$700,000 Stolen in Credit-Card Fraud

Moscow investigators have arrested three individuals who they claim stole $700,000 from bank accounts in what officials believe to be the biggest credit-card fraud ever perpetrated in Russia.

The criminals used a scanning device and a miniature video camera on 15 automatic teller machines along the Garden Ring to steal data from credit cards. They then forged cards and withdrew cash from ATMs around the city, Irina Volk, a spokeswoman for the city police's economic crime department, said Tuesday. Two hundred people were victimized in the scam.

Police began looking into the case in January after receiving several complaints from holders of credit cards issued by Russian banks, Volk said. The victims said amounts of $2,000 to $3,000 had disappeared from their accounts without their authorization. After scanning bank documents of fraudulent transactions, police identified the ATMs where illegal withdrawals had taken place.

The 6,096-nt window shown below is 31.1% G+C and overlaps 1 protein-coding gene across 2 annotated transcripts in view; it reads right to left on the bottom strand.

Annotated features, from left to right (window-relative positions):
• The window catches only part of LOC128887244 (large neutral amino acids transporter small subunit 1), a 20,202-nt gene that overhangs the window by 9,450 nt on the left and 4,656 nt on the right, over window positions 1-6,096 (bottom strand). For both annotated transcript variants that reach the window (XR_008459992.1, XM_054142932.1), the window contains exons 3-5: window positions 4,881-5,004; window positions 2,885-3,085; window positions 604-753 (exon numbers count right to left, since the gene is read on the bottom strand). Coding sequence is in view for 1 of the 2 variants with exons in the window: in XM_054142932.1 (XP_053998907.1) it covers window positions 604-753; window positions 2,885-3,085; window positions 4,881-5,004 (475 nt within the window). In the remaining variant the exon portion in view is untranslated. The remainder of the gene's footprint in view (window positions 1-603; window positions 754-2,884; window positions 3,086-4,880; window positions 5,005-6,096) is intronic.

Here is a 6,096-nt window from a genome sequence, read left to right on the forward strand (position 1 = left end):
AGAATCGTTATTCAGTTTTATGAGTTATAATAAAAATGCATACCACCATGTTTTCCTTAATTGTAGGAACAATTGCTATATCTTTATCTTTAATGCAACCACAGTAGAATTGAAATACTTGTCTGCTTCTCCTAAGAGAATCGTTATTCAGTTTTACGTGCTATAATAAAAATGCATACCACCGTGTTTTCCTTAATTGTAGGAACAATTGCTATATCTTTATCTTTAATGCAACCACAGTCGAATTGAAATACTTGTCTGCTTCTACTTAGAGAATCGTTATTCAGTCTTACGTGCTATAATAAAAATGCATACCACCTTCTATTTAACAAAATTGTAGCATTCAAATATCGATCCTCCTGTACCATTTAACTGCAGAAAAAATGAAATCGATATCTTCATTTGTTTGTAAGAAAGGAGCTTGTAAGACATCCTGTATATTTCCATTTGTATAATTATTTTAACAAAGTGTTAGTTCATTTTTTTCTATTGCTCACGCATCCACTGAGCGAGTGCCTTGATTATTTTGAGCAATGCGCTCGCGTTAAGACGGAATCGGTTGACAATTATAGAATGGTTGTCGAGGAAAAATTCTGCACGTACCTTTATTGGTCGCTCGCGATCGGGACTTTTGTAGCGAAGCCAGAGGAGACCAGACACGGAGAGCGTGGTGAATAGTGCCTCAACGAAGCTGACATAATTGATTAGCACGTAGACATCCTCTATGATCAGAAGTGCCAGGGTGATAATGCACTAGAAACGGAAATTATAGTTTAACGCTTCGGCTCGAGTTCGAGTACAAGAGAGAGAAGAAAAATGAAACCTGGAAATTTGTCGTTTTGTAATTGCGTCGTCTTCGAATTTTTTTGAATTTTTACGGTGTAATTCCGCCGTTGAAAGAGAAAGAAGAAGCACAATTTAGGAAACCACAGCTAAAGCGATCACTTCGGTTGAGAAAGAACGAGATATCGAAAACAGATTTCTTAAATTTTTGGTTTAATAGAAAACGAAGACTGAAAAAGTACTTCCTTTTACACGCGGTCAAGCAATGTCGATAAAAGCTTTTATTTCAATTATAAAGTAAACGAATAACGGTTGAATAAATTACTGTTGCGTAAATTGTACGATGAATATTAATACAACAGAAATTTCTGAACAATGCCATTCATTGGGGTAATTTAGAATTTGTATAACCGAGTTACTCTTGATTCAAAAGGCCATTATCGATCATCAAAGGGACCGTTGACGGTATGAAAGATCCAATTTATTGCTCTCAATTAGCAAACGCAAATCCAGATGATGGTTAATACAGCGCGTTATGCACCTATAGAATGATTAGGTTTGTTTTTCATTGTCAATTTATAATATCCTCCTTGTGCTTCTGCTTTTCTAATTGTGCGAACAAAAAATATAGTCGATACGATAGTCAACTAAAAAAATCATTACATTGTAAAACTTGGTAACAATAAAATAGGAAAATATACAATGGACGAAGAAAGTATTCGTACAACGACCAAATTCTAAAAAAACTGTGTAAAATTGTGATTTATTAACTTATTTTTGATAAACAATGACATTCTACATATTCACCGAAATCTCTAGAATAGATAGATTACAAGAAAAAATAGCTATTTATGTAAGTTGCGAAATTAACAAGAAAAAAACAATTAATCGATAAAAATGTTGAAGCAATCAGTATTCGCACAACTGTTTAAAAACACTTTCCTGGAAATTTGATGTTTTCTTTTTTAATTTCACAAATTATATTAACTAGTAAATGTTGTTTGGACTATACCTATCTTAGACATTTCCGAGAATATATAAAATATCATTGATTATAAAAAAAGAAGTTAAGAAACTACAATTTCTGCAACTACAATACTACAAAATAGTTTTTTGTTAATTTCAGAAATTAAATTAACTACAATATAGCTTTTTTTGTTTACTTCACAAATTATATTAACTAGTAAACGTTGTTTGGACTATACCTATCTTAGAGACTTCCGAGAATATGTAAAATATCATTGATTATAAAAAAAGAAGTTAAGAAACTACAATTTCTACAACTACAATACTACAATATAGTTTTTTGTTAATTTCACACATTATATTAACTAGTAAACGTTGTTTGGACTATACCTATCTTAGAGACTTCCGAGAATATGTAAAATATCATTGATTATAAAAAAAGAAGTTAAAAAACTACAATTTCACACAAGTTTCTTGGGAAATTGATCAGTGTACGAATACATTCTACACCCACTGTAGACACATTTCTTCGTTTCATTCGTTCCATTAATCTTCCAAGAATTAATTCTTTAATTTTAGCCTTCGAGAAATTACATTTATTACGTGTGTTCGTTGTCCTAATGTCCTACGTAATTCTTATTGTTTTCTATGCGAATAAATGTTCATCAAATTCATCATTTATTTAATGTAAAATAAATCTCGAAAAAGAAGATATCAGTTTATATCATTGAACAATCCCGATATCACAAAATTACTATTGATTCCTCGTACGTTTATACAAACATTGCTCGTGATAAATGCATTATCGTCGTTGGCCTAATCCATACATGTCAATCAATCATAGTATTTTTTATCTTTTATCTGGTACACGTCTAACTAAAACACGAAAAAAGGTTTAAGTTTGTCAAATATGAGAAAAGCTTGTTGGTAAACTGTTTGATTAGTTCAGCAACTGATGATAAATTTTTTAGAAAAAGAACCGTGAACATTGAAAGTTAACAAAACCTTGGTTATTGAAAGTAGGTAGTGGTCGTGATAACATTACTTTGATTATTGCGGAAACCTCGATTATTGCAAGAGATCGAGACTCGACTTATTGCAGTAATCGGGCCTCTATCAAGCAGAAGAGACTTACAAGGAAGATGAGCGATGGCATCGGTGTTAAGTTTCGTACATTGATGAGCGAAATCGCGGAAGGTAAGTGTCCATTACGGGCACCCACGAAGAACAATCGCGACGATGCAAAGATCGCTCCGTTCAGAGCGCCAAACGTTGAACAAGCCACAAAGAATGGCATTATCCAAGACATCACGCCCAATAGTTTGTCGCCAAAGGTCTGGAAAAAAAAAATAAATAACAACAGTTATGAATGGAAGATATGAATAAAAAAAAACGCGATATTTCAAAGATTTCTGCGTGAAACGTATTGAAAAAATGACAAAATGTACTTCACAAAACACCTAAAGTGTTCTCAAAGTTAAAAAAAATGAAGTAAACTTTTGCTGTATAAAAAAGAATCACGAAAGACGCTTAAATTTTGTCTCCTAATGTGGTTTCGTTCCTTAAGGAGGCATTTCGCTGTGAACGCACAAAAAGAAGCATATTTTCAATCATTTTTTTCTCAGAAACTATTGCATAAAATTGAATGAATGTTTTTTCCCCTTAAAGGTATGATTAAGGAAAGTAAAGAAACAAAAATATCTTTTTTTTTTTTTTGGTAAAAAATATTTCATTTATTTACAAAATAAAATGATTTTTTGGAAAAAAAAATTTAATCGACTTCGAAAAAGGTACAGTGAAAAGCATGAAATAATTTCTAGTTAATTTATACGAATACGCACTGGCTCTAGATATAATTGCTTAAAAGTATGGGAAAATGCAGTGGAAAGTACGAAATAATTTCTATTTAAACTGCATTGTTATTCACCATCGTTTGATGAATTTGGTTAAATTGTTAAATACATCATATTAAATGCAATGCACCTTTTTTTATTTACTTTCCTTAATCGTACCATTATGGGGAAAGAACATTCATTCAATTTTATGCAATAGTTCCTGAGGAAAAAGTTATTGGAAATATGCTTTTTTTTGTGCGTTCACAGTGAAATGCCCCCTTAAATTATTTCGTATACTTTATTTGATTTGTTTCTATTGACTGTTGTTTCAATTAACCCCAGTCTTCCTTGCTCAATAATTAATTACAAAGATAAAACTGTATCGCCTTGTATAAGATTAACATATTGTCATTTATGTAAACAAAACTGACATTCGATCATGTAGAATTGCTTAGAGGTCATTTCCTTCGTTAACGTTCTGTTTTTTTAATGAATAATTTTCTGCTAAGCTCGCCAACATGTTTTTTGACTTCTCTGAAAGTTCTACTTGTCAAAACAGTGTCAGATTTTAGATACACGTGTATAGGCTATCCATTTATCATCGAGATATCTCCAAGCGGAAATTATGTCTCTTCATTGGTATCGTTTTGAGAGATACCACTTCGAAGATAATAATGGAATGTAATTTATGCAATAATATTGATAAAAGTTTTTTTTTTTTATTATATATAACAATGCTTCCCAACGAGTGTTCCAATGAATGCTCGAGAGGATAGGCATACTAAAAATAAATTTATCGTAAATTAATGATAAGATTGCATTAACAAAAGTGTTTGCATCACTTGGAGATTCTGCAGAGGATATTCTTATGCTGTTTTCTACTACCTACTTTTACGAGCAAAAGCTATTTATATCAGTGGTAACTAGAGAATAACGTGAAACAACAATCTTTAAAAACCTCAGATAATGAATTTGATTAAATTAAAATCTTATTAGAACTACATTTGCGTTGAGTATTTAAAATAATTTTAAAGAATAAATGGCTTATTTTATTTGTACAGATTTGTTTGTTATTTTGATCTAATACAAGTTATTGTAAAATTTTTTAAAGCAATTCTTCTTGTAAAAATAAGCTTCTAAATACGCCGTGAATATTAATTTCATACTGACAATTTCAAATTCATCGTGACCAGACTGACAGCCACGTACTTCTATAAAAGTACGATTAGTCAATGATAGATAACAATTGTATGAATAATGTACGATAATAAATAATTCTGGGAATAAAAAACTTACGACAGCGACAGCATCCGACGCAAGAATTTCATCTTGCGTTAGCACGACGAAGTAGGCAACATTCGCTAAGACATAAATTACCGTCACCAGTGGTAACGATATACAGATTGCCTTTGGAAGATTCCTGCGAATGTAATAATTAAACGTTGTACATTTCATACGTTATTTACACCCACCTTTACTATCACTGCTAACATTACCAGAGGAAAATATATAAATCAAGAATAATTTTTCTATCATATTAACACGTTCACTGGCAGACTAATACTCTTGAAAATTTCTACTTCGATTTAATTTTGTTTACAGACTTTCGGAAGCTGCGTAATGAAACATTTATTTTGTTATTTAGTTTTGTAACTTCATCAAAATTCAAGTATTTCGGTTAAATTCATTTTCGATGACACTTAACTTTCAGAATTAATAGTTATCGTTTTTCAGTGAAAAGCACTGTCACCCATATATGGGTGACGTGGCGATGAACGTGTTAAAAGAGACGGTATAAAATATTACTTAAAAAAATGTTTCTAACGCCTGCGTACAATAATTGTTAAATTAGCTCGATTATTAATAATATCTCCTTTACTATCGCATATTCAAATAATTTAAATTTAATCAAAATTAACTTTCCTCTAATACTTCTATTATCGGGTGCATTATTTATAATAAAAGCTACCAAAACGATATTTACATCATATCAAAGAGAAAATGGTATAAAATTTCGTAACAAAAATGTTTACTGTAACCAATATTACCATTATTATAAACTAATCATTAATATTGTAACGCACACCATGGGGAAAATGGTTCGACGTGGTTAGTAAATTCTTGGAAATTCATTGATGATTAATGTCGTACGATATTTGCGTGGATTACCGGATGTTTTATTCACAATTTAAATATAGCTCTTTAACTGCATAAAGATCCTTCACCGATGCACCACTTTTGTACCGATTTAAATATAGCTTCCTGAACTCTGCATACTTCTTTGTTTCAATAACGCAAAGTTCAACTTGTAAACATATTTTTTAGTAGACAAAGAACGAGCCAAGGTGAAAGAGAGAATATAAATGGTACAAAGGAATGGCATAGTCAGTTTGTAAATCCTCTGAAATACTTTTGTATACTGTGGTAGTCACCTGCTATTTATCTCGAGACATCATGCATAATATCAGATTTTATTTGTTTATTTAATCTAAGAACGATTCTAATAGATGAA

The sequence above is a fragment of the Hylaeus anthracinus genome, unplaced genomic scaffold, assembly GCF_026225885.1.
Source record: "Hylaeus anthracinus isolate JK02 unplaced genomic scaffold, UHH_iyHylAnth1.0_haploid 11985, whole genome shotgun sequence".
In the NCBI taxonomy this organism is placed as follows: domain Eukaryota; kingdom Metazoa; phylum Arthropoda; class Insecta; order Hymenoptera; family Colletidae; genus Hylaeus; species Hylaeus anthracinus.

Authorities then placed those ATMs under round-the-clock surveillance. They soon noticed a young man who returned to the same machine several times a day to remove large sums.

Last Tuesday, police arrested Alexei Menshov, 23, a student at the Moscow Automobile Institute. Menshov quickly confessed and fingered his two accomplices, who he said had provided him with the forged cards.

Yury Kazakov, 31, who holds a Ph.D. in a technical science, and Sergei Levitsky, 34, an economics graduate, were arrested Monday at the rented apartment where, police say, they stored the machine that produced the forged cards. "They said they designed the scanning device and thought, 'Why not use it and earn some money,'" Volk said.

This is not Moscow's first brush with large-scale ATM fraud. In late 1999, some 280 bank cards were compromised after being used at Moscow ATMs. The system, called skimming, relied on an electronic gadget rigged into teller machines. The device read the PIN code and banking information that is stored on a card's magnetic strip.

Perpetrators then withdrew money from victims' accounts in locales as diverse as Munich, Smolensk and Tel Aviv. Authorities eventually made arrests in London, Munich, Paris and Stockholm.

Volk said police believe that the machine used to make counterfeit cards in this current case was imported and could cost a significant sum of money. And she hinted that there could be further arrests. "Investigators suspect that some organized criminal group may be involved in fraud of such a scale," she said.

For now, the three suspects have been charged with fraud and could face up to 10 years in prison.